Midtown Fellowship: Two Notch—A Church Plant in the Inner City to Reach into Poverty
Midtown Fellowship’s downtown Columbia church plant began in 2007 with a Sunday worship gathering and intentional Life Groups to primarily express its vision to share Jesus with 100,000 people within a 5-mile radius of the South Carolina state capital.
Though a believer since middle school, one of those drawn to Midtown’s vision was Antony “Ant” Frederick, who came to the University of South Carolina after graduating high school in 2004. Frederick joined Campus Crusade for Christ—now Cru—and became burdened with a goal to reach African American students on the USC campus. After graduating with a degree in exercise science, Frederick connected with Midtown, expressing his desire to plant a church in Columbia’s more impoverished communities.
“I grew up a pastor’s kid,” Ant says. “We were the only black family in an all-white church in Chester, SC. My dad became the pastor of that church, which became Faith and Love Christian Center. I grew up in an all-white church with a black pastor, and it sounds more and more incredible every time I say it. Today, the church is more diverse, about 50-50 black and white.
“When I joined with Midtown Fellowship, I told them up front that I felt called by God to plant a church in the inner city to reach into poverty,” Ant says. “They supported that, and now Midtown Fellowship has three churches – the downtown church, our Two Notch church, and a third in Lexington.”
The Two Notch plant officially began meeting in 2013, targeting the inner-city community around Two Notch Road near downtown Columbia. The church meets today about three blocks from Benedict College’s Charles W. Johnson Stadium at 2801 Schoolhouse Road.
“People ask me how things are going, and I tell them that it’s a beautiful mess,” Ant says. “There are always beautiful things to make you cry, and there are always things that are horrible enough to make you cry. Tears for different reasons. The most difficult thing about reaching this community is that it is very transient. You build relationships with people, and they move on and move away.”
Midtown Fellowship: Two Notch, Ant says, has about 50 adult members with about 70-75 attendees including children. While those weekly gatherings are important, the vision is to “try to get out beyond the walls of the church and engage the community. We want to build relationships with people. Many of the people in this area of town will say they have a ‘home church,’ but they may rarely attend church services.”
To engage its community early on, Midtown Fellowship: Two Notch met on Sunday afternoons and followed those gatherings with a community cookout on 3 of 4 Sundays.
“The cookouts were open to the neighborhood, and anyone could come,” Ant says. “We had food, music, games and our goal was to build relationships so people could hear and see the gospel. We did those for about three years. Now, we are leasing property that allows having an 11 a.m. service and by 1 p.m. most people have eaten lunch. So, we are doing some different things.”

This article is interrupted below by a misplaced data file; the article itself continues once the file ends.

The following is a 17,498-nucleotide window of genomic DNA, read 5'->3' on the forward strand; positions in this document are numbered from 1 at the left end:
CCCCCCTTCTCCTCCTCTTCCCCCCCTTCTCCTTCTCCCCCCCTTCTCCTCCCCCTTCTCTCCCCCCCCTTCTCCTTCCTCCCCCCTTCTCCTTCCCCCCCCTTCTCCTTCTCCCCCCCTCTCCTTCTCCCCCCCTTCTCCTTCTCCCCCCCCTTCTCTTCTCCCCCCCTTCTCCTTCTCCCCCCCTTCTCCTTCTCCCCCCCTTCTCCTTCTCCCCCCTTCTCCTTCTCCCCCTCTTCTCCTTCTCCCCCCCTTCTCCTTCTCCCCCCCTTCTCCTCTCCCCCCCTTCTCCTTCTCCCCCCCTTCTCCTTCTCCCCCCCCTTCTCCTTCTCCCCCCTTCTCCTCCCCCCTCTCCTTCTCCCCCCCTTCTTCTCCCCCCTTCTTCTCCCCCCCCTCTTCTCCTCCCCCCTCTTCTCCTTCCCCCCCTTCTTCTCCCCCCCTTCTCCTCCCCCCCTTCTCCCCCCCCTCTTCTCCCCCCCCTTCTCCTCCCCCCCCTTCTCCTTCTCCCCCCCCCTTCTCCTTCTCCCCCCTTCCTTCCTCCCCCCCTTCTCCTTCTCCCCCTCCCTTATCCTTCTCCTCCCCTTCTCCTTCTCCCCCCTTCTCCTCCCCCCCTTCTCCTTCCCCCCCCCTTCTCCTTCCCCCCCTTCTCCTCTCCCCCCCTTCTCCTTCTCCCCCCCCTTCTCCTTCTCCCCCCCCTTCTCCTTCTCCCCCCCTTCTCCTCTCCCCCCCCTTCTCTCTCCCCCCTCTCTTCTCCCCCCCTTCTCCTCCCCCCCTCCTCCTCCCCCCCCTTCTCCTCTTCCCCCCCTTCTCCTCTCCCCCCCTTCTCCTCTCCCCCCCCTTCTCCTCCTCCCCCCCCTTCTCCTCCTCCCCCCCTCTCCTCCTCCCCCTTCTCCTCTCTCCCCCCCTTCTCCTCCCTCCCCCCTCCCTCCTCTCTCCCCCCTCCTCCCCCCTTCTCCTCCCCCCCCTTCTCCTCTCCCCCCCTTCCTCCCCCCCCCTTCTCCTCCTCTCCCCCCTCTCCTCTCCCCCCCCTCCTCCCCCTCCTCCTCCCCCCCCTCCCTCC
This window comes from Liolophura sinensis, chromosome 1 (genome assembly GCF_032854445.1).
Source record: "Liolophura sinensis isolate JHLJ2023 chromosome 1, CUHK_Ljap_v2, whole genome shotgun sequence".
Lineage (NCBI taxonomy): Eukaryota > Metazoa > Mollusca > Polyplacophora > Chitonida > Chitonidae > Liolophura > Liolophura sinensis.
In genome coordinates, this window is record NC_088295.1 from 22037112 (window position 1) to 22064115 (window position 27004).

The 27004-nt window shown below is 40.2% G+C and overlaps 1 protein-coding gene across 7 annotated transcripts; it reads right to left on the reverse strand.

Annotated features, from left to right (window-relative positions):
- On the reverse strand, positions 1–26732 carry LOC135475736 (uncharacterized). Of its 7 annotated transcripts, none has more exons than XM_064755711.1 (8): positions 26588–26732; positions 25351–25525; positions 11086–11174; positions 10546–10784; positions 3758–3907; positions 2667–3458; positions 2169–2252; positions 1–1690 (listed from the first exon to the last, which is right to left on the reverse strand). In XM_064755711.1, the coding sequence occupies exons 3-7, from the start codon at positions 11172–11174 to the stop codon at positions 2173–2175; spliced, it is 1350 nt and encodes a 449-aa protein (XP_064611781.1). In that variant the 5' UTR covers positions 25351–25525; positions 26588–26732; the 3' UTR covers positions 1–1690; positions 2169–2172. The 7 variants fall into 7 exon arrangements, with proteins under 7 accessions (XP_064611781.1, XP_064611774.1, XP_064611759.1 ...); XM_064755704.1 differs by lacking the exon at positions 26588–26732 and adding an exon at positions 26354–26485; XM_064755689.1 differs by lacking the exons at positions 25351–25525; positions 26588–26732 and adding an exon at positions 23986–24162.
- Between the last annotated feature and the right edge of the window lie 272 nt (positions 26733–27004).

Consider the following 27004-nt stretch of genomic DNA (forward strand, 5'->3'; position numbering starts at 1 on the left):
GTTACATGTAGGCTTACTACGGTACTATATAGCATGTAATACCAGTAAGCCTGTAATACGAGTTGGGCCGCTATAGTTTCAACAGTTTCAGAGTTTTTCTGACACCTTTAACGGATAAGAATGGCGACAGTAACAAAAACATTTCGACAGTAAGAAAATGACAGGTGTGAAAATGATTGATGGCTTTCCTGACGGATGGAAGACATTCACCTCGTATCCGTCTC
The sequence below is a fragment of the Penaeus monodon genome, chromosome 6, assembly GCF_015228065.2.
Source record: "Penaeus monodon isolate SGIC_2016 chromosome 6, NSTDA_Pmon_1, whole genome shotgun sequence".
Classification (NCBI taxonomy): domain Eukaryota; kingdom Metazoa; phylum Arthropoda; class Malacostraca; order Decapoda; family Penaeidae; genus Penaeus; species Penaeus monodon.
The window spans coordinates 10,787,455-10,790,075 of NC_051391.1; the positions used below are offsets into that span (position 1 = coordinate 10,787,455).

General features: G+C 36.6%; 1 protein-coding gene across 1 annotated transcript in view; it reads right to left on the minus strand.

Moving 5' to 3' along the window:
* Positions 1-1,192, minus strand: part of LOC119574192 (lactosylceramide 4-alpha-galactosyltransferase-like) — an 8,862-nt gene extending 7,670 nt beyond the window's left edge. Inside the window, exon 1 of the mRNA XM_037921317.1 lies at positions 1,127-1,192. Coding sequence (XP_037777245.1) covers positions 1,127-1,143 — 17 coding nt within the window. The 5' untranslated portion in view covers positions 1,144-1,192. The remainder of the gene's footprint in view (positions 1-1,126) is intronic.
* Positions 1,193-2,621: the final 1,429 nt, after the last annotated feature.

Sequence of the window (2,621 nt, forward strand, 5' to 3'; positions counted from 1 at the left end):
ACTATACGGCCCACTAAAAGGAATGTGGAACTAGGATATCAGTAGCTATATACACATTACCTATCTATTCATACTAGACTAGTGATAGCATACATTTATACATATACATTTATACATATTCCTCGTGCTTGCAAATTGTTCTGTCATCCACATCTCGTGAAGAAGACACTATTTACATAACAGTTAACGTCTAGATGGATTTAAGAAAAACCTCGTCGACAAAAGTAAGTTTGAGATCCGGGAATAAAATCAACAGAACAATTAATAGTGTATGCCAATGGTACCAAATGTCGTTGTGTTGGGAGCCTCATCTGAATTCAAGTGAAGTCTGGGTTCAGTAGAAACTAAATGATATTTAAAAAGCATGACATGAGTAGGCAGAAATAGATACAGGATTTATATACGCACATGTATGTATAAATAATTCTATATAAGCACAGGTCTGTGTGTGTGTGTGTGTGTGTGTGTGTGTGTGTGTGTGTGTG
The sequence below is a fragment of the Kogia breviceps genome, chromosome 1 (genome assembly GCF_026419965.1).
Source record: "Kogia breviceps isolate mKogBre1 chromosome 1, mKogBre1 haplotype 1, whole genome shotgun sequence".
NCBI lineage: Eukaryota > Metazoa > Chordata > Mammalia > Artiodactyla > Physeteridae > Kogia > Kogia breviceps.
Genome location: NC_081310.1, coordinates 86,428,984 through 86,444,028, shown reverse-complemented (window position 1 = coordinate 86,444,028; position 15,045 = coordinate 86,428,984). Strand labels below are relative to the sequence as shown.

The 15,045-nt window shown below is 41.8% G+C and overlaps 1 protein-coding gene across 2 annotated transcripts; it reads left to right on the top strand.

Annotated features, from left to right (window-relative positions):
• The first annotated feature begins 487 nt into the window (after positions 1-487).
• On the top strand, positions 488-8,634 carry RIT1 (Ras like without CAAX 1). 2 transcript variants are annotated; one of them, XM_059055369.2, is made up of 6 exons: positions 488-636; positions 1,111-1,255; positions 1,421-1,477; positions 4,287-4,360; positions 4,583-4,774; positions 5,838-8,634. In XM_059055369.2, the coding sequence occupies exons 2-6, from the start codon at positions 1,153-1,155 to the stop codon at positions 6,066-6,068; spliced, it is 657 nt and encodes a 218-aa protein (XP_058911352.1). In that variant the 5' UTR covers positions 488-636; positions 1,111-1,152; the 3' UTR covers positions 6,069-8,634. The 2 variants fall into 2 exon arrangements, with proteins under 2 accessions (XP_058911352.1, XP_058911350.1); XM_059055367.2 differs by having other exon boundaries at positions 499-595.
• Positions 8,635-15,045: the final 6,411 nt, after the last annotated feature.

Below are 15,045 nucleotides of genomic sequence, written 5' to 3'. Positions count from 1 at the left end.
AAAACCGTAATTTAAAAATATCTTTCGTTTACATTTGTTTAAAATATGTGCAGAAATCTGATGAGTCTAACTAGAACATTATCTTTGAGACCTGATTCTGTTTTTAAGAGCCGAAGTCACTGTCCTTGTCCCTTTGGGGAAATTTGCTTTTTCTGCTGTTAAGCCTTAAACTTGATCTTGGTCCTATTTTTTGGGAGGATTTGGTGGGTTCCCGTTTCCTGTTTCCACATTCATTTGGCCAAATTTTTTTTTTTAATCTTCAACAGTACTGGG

After the weekly worship gathering, about 8-10 people in groups of two prayer-walk the community, going door-to-door with offers to pray for people and listen to them.
“I have personally found that prayer-walking and meeting people is the easiest way to engage others,” Ant says. “I’ve found that this strategy opens the door for spiritual conversations.”
Many families around the church do not have access to fresh vegetables. Within an urban community, when families are more than one mile from affordable and nutritious food they are considered living in a food desert. To minister to these families, Midtown Fellowship provides an accessible Farmer’s Market on the 1st and 3rd Sundays of each month, from Noon to 3 p.m. at 2801 Schoolhouse Road.
“We have a relationship with a local farmer who comes and brings produce for sale,” Ant says. “He accepts payment through government programs. We promote this availability through other churches, and they support us, too. There’s a minimum the farmer needs to sell to meet his quota, and we work together to bring fresh to the community. This also allows us to see, meet, and build a relationship with people in our neighborhood.”
Midtown Fellowship: Two Notch, Ant says, reaches people who financially can’t support a church budget, and so the church depends on partnerships for its financial stability. These partners come from other churches and from individuals. Most of Ant’s salary as the church pastor does not come from the tithes and offerings of the church members.
“It’s beneficial to partner with other churches that are beyond the inner city,” Ant says. “Volunteers from those churches can be on mission, serving a people group they would normally never engage with.”
Midtown Fellowship: Two Notch is a racially and economically diverse faith community. Ant says membership is about 65 percent black and 35 percent white with a mix of impoverished people, and those in low- to middle-income families. Ant does most of the preaching and to reach its community the style of music leans more toward gospel songs rather than contemporary Christian music.
Ant and his wife, Hannah, have been married for seven years and have three children.